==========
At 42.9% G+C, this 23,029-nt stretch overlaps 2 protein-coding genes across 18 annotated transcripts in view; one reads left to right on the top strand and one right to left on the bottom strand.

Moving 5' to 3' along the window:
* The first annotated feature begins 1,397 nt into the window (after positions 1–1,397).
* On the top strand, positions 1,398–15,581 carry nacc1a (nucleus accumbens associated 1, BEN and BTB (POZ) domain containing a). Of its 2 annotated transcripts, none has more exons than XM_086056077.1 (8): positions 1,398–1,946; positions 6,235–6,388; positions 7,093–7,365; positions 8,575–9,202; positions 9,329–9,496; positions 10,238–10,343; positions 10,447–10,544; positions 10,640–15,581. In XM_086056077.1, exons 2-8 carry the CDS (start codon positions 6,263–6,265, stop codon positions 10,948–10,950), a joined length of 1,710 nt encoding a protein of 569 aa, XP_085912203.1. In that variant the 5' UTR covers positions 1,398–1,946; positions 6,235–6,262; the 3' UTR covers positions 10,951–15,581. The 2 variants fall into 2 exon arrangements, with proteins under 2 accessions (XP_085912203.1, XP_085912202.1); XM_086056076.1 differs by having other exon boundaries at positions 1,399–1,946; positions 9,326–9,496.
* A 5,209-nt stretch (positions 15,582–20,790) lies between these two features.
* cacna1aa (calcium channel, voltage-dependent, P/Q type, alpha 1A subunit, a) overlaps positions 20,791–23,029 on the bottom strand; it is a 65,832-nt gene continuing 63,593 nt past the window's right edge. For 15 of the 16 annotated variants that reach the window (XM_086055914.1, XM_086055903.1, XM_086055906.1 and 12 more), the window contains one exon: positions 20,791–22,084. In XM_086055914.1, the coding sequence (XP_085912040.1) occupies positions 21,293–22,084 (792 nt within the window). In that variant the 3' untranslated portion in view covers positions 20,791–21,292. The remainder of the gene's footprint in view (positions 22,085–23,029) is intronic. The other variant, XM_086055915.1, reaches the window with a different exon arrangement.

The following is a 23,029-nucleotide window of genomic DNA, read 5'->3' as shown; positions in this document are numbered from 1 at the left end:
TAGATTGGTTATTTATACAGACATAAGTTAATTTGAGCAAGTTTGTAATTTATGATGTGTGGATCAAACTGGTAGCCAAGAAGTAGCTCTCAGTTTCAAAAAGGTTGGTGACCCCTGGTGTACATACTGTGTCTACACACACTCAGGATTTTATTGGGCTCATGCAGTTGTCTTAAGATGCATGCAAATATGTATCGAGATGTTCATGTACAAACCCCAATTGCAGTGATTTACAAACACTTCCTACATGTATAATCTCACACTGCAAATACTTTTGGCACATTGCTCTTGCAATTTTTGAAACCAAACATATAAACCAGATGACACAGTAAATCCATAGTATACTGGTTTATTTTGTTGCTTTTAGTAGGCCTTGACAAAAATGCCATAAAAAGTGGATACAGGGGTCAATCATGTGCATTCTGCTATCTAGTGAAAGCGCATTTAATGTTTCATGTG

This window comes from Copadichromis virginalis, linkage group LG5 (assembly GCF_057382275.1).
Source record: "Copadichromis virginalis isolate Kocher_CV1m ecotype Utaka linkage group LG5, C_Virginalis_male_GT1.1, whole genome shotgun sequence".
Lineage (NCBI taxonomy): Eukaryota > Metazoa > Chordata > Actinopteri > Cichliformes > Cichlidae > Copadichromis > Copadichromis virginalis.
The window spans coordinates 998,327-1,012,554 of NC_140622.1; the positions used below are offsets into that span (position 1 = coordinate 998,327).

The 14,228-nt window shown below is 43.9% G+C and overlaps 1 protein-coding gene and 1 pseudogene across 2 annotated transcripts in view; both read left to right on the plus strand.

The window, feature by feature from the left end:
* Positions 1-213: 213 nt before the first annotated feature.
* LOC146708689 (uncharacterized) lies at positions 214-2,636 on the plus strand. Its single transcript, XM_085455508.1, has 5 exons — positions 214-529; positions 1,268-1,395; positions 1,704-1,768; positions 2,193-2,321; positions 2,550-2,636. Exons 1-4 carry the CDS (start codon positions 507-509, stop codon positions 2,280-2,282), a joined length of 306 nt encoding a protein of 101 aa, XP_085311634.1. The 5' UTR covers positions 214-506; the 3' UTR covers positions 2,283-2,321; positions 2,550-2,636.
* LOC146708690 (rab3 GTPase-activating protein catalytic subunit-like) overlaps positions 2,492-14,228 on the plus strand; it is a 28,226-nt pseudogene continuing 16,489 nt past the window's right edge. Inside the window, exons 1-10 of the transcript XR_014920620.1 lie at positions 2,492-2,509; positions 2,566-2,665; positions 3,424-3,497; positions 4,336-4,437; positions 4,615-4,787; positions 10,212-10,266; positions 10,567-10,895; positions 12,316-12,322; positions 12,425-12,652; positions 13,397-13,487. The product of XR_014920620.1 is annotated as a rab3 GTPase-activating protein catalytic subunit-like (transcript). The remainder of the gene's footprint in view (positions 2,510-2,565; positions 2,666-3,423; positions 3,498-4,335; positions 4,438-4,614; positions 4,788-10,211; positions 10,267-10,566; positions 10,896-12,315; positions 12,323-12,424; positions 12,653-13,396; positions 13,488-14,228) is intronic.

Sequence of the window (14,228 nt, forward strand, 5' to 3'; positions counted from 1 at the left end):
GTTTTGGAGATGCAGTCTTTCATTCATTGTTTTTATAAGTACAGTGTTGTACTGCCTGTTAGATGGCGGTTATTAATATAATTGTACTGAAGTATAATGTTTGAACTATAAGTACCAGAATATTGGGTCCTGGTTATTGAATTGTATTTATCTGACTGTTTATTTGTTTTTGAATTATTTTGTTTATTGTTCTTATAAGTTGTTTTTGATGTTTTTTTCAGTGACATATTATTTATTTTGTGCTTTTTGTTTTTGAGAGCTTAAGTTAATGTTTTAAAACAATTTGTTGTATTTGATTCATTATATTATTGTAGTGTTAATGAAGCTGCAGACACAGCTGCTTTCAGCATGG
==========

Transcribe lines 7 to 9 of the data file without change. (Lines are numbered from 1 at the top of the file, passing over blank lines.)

The following is a 23,029-nucleotide window of genomic DNA, read 5'->3' as shown; positions in this document are numbered from 1 at the left end:
TAGATTGGTTATTTATACAGACATAAGTTAATTTGAGCAAGTTTGTAATTTATGATGTGTGGATCAAACTGGTAGCCAAGAAGTAGCTCTCAGTTTCAAAAAGGTTGGTGACCCCTGGTGTACATACTGTGTCTACACACACTCAGGATTTTATTGGGCTCATGCAGTTGTCTTAAGATGCATGCAAATATGTATCGAGATGTTCATGTACAAACCCCAATTGCAGTGATTTACAAACACTTCCTACATGTATAATCTCACACTGCAAATACTTTTGGCACATTGCTCTTGCAATTTTTGAAACCAAACATATAAACCAGATGACACAGTAAATCCATAGTATACTGGTTTATTTTGTTGCTTTTAGTAGGCCTTGACAAAAATGCCATAAAAAGTGGATACAGGGGTCAATCATGTGCATTCTGCTATCTAGTGAAAGCGCATTTAATGTTTCATGTG

This window comes from Copadichromis virginalis, linkage group LG5 (assembly GCF_057382275.1).